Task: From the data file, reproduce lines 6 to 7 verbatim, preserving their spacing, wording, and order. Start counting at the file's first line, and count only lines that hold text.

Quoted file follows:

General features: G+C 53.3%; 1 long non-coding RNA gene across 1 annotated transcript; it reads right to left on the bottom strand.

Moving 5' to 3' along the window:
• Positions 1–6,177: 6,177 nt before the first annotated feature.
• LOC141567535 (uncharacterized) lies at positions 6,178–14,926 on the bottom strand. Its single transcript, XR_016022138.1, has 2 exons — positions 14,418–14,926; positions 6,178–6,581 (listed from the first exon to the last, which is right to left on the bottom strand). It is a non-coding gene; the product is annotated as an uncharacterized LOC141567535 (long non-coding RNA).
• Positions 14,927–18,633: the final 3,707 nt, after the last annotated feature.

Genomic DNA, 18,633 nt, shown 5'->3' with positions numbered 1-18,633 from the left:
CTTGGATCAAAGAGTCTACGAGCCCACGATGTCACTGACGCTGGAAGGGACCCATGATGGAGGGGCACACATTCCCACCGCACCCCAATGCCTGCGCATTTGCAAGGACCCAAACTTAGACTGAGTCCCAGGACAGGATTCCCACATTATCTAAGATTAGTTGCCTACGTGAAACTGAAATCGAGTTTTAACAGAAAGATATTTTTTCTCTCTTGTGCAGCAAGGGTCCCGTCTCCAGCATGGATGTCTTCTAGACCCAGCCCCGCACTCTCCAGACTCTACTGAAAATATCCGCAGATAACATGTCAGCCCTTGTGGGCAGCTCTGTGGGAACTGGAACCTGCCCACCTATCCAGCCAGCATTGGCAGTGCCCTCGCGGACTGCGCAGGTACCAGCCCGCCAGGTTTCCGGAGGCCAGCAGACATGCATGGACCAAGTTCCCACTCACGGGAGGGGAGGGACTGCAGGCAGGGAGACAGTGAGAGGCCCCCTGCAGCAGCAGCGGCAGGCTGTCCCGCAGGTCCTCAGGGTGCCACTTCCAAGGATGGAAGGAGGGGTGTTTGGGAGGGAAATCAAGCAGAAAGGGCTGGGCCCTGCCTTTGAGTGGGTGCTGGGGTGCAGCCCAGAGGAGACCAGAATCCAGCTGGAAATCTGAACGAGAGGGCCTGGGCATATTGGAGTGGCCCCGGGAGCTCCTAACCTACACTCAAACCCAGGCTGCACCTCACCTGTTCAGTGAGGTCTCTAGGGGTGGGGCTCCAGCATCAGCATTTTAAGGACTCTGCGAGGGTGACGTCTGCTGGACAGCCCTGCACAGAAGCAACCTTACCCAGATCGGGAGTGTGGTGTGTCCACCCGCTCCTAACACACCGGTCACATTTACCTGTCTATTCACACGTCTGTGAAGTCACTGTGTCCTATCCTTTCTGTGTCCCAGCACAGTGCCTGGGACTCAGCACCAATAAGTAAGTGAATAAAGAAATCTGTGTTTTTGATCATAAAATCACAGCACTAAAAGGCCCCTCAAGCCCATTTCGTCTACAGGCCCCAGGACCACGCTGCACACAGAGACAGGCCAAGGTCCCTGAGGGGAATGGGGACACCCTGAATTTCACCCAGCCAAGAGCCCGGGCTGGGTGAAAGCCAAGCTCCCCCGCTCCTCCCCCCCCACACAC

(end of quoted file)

Genomic DNA, 18,633 nt, shown 5'->3' with positions numbered 1-18,633 from the left:
CTTGGATCAAAGAGTCTACGAGCCCACGATGTCACTGACGCTGGAAGGGACCCATGATGGAGGGGCACACATTCCCACCGCACCCCAATGCCTGCGCATTTGCAAGGACCCAAACTTAGACTGAGTCCCAGGACAGGATTCCCACATTATCTAAGATTAGTTGCCTACGTGAAACTGAAATCGAGTTTTAACAGAAAGATATTTTTTCTCTCTTGTGCAGCAAGGGTCCCGTCTCCAGCATGGATGTCTTCTAGACCCAGCCCCGCACTCTCCAGACTCTACTGAAAATATCCGCAGATAACATGTCAGCCCTTGTGGGCAGCTCTGTGGGAACTGGAACCTGCCCACCTATCCAGCCAGCATTGGCAGTGCCCTCGCGGACTGCGCAGGTACCAGCCCGCCAGGTTTCCGGAGGCCAGCAGACATGCATGGACCAAGTTCCCACTCACGGGAGGGGAGGGACTGCAGGCAGGGAGACAGTGAGAGGCCCCCTGCAGCAGCAGCGGCAGGCTGTCCCGCAGGTCCTCAGGGTGCCACTTCCAAGGATGGAAGGAGGGGTGTTTGGGAGGGAAATCAAGCAGAAAGGGCTGGGCCCTGCCTTTGAGTGGGTGCTGGGGTGCAGCCCAGAGGAGACCAGAATCCAGCTGGAAATCTGAACGAGAGGGCCTGGGCATATTGGAGTGGCCCCGGGAGCTCCTAACCTACACTCAAACCCAGGCTGCACCTCACCTGTTCAGTGAGGTCTCTAGGGGTGGGGCTCCAGCATCAGCATTTTAAGGACTCTGCGAGGGTGACGTCTGCTGGACAGCCCTGCACAGAAGCAACCTTACCCAGATCGGGAGTGTGGTGTGTCCACCCGCTCCTAACACACCGGTCACATTTACCTGTCTATTCACACGTCTGTGAAGTCACTGTGTCCTATCCTTTCTGTGTCCCAGCACAGTGCCTGGGACTCAGCACCAATAAGTAAGTGAATAAAGAAATCTGTGTTTTTGATCATAAAATCACAGCACTAAAAGGCCCCTCAAGCCCATTTCGTCTACAGGCCCCAGGACCACGCTGCACACAGAGACAGGCCAAGGTCCCTGAGGGGAATGGGGACACCCTGAATTTCACCCAGCCAAGAGCCCGGGCTGGGTGAAAGCCAAGCTCCCCCGCTCCTCCCCCCCCACACAC